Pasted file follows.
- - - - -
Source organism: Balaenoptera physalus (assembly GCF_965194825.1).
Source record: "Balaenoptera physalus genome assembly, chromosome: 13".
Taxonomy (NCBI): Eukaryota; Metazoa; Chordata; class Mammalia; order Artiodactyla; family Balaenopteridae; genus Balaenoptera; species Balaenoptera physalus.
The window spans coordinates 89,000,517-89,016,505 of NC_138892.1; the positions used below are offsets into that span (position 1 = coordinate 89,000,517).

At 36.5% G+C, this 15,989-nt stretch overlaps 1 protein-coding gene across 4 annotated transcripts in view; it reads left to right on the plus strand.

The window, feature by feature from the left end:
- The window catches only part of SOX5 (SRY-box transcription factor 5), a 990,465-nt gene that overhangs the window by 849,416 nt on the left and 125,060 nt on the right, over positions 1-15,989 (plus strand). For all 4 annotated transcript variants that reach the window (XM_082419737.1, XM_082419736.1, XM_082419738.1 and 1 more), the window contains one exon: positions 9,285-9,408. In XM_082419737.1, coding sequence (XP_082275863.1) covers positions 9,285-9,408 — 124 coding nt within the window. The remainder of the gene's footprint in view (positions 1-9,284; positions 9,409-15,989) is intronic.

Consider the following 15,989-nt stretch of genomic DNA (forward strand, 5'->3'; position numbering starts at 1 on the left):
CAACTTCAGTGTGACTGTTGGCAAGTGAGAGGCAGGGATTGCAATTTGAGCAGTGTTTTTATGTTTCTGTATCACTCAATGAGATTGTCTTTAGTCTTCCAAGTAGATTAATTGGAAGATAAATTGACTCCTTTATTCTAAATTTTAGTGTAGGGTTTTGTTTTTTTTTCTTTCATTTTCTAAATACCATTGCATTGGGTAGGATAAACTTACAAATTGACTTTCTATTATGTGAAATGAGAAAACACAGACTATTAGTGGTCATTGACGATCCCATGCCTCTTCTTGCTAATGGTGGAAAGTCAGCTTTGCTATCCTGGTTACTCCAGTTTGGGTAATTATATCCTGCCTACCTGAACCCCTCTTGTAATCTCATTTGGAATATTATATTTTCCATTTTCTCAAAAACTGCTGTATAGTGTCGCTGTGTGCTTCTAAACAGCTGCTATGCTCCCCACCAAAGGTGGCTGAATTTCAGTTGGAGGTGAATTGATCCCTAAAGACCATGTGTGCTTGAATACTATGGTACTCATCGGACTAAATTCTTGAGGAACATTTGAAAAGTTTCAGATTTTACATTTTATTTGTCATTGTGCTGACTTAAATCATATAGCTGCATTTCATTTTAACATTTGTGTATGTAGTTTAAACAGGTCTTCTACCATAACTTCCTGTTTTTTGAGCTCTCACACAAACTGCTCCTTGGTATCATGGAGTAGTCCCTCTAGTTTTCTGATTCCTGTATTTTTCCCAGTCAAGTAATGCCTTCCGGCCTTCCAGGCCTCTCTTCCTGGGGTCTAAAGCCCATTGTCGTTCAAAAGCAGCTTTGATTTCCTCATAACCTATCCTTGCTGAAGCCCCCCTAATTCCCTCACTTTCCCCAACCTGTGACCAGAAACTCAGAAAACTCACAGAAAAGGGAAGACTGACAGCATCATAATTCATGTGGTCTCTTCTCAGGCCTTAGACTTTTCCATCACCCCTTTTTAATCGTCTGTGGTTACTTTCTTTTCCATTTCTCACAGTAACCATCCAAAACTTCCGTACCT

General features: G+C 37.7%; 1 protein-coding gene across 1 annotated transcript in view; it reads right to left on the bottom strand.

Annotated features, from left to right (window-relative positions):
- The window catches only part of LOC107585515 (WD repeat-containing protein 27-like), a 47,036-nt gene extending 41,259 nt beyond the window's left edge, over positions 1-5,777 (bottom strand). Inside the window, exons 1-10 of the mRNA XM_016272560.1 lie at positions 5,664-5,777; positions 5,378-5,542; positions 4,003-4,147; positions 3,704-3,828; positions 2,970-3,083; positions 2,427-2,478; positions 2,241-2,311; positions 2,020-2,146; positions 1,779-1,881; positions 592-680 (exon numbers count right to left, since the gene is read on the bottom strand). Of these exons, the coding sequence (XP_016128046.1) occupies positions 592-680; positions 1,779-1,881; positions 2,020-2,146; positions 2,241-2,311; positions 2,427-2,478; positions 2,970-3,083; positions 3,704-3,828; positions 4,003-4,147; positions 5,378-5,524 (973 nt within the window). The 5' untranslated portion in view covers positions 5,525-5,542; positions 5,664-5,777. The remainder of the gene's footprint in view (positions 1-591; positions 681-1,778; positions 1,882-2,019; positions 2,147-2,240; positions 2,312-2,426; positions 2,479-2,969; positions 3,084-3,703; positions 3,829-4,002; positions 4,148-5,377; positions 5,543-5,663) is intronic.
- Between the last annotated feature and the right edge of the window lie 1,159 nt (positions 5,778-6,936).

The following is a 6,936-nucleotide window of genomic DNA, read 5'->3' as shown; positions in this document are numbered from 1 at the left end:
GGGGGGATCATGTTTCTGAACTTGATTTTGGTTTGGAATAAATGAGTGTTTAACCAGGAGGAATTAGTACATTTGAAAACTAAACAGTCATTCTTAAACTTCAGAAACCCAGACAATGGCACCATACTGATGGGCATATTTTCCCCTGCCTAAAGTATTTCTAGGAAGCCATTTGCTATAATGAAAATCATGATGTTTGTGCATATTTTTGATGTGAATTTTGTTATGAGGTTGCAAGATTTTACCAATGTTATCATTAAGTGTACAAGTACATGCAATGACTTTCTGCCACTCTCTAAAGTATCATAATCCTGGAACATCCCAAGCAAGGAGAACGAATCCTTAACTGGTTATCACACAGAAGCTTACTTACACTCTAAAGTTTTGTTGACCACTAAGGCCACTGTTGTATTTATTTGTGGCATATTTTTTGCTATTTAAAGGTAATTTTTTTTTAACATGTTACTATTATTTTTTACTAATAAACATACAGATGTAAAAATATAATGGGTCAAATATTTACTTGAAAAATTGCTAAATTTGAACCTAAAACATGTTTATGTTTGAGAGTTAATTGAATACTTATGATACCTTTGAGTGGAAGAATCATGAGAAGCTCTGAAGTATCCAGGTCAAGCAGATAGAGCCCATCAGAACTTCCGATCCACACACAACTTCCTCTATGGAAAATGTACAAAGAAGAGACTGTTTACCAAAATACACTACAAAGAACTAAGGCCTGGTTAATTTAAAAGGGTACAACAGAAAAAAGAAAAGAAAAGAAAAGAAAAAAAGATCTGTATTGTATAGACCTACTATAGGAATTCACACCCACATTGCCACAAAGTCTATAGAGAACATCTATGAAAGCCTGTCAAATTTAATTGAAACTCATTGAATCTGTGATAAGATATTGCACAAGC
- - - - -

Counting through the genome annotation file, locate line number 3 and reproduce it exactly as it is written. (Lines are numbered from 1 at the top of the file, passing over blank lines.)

Taxonomy (NCBI): Eukaryota; Metazoa; Chordata; class Mammalia; order Artiodactyla; family Balaenopteridae; genus Balaenoptera; species Balaenoptera physalus.